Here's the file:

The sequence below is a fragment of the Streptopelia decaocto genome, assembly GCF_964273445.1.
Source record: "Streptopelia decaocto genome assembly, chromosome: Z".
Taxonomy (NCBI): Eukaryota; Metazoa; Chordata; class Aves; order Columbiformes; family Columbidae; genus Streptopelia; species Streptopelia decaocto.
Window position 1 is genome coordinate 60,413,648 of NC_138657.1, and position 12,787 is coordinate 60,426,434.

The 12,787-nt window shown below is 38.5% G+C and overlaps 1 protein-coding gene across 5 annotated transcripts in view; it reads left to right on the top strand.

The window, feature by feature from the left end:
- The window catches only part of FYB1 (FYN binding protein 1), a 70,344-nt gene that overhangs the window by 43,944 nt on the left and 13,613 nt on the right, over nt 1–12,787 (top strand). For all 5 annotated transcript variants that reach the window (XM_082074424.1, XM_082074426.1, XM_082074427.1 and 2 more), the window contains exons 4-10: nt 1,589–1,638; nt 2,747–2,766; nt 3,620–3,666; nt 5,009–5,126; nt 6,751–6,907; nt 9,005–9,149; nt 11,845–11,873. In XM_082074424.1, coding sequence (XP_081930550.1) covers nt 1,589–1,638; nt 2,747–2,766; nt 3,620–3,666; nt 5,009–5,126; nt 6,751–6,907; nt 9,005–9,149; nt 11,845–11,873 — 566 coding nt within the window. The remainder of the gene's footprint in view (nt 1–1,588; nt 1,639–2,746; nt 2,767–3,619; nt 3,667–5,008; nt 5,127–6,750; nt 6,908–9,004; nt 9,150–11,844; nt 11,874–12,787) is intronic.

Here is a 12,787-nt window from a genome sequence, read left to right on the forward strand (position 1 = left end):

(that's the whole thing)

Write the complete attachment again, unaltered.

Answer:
The sequence below is a fragment of the Streptopelia decaocto genome, assembly GCF_964273445.1.
Source record: "Streptopelia decaocto genome assembly, chromosome: Z".
Taxonomy (NCBI): Eukaryota; Metazoa; Chordata; class Aves; order Columbiformes; family Columbidae; genus Streptopelia; species Streptopelia decaocto.
Window position 1 is genome coordinate 60,413,648 of NC_138657.1, and position 12,787 is coordinate 60,426,434.

The 12,787-nt window shown below is 38.5% G+C and overlaps 1 protein-coding gene across 5 annotated transcripts in view; it reads left to right on the top strand.

The window, feature by feature from the left end:
- The window catches only part of FYB1 (FYN binding protein 1), a 70,344-nt gene that overhangs the window by 43,944 nt on the left and 13,613 nt on the right, over nt 1–12,787 (top strand). For all 5 annotated transcript variants that reach the window (XM_082074424.1, XM_082074426.1, XM_082074427.1 and 2 more), the window contains exons 4-10: nt 1,589–1,638; nt 2,747–2,766; nt 3,620–3,666; nt 5,009–5,126; nt 6,751–6,907; nt 9,005–9,149; nt 11,845–11,873. In XM_082074424.1, coding sequence (XP_081930550.1) covers nt 1,589–1,638; nt 2,747–2,766; nt 3,620–3,666; nt 5,009–5,126; nt 6,751–6,907; nt 9,005–9,149; nt 11,845–11,873 — 566 coding nt within the window. The remainder of the gene's footprint in view (nt 1–1,588; nt 1,639–2,746; nt 2,767–3,619; nt 3,667–5,008; nt 5,127–6,750; nt 6,908–9,004; nt 9,150–11,844; nt 11,874–12,787) is intronic.

Here is a 12,787-nt window from a genome sequence, read left to right on the forward strand (position 1 = left end):